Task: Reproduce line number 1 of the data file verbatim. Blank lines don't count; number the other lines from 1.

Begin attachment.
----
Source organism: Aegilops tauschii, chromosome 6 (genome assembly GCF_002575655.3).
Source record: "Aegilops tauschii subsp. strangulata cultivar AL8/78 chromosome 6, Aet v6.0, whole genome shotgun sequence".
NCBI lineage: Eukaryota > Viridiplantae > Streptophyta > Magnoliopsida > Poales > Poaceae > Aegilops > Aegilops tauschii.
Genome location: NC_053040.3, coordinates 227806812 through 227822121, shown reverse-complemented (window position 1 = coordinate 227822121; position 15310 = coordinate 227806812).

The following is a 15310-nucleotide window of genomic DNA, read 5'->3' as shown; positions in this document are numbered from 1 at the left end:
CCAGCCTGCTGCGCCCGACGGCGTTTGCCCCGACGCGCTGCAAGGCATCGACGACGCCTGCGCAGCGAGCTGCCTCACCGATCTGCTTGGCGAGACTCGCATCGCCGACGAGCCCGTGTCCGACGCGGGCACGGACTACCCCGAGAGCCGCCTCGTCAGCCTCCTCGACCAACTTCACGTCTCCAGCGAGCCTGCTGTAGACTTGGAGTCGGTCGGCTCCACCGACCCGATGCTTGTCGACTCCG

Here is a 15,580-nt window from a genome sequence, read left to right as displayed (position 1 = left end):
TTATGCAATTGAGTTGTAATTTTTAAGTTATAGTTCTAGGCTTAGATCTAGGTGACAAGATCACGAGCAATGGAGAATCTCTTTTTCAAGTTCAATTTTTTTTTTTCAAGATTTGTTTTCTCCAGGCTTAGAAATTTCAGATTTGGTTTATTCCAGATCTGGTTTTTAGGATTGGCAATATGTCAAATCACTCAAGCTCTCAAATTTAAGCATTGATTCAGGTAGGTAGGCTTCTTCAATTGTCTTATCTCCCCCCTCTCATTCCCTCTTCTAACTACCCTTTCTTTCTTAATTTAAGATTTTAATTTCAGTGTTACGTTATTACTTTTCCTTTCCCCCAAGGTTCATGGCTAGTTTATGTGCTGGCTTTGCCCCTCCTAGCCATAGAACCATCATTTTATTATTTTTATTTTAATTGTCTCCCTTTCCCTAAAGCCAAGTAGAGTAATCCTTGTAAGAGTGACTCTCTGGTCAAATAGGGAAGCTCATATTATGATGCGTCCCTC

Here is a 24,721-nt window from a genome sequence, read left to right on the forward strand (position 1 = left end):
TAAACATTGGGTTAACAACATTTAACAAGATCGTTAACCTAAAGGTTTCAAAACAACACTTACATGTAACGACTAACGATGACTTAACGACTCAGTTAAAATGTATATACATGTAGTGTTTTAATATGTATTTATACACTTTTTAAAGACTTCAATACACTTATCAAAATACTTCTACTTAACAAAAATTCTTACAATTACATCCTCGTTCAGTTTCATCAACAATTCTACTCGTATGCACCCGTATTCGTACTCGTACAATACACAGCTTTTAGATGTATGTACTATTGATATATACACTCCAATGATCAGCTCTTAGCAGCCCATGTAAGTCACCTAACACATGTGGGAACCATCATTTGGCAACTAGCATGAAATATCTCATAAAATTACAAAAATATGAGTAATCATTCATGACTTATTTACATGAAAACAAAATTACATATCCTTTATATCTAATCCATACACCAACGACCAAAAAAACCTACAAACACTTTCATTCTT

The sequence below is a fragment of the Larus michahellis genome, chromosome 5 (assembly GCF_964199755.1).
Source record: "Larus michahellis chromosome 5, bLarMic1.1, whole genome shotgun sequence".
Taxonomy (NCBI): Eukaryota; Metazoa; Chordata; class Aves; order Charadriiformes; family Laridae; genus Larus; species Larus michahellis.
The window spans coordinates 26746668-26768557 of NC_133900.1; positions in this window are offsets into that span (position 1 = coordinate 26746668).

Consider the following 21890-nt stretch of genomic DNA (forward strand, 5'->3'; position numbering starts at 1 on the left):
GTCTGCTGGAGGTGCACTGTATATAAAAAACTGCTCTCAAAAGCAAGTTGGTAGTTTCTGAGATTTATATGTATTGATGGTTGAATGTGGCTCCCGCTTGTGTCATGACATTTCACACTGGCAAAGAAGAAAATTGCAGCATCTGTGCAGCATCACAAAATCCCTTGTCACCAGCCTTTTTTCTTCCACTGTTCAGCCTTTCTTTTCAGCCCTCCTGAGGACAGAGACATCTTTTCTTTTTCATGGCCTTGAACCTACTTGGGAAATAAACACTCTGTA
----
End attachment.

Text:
Source organism: Aegilops tauschii, chromosome 6 (genome assembly GCF_002575655.3).